Let’s be honest. If we are striving to live the stewardship way of life, it’s not going to be easy. Dying to self and living for Christ and others is tough. It’s the work of a lifetime. But in the end, it’s the only work that really matters and the only life that truly satisfies.
Our Gospel passage, from Matthew, reflects this challenging reality. Jesus tells His disciples, “Whoever wishes to come after me must deny himself, take up his cross and follow me.” This sounds harsh. Why would anyone want to do this?
Our Lord has the answer, of course. “Whoever wishes to save his life will lose it, but whoever loses his life for my sake will find it.”READ MORE
NO ON PROPOSITION 207 in November. We go down the road again of another attempt in Arizona to legalize recreational use marijuana. We have legal “medical” marijuana in AZ and in the last general election a ballot proposition to legalize recreational use marijuana failed. But the multi-million-dollar megacorporation cannabis industry will not give up. And neither should we give up defeating Proposition 207 in November. Make no mistake, for the cannabis industry it is all about profits. And those handsome profits are concentrated in a handful of marijuana growers and investors, all rich white folk, like former Speaker of the House John Boehner, who especially target poor and minority communities to sell their poison and maximize their profit.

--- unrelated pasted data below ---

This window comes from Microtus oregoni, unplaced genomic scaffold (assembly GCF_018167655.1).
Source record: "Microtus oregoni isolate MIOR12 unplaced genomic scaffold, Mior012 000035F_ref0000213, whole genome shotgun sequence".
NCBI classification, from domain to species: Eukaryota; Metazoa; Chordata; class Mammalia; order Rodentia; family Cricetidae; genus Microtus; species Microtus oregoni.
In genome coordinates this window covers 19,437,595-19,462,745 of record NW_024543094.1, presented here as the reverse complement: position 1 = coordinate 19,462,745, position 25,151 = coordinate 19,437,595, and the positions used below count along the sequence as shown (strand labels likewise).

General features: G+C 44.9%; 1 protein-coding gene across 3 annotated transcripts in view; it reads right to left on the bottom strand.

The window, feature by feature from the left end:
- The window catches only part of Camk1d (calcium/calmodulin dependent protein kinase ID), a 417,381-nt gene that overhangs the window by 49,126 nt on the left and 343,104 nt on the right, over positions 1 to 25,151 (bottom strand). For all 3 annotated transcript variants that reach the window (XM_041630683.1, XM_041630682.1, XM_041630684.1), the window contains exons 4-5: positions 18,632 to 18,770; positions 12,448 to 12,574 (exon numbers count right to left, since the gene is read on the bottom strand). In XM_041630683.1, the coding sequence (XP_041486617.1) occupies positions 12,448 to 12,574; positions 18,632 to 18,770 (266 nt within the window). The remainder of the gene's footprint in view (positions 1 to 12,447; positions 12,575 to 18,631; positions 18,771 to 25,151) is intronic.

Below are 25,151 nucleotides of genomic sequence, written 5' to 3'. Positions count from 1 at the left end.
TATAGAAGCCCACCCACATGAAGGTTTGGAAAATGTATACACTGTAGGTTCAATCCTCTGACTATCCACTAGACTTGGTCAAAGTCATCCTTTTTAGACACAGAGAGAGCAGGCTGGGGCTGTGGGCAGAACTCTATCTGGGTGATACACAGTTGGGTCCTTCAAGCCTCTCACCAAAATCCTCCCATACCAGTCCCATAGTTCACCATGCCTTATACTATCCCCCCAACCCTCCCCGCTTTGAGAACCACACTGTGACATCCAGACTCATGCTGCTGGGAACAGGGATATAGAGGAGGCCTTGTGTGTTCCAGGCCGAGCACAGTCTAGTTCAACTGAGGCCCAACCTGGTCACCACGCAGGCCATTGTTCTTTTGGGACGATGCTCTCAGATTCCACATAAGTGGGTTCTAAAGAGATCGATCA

I have previously written about this issue extensively but it may be time for a review of the facts versus the myths. This Proposition will be sold to you as “smart and safe”. It is neither. That of course is how legalized medical marijuana was sold to the voters of AZ. But what has happened since its legalization?READ MORE
Call it amazing, after last week’s letter, but it’s really not amazing since we are now dealing with ASU School of Magic, but presto, an email came from ASU Human Resources stating that: ASU has partnered with the Arizona Department of Health Services to provide free drive-thru COVID-19 testing at sites around the Valley and the state to all Family and Friends of ASU. I guess with one wave of the wand (or maybe it was the fork), the Headmaster magically produced COVID-19 Saliva tests with a 48hr turn around and made them available to the community. I suspected all along that of all the University Presidents in the USA, this one had the elder wand. And he did. I guess all other Universities really should fear the fork.READ MORE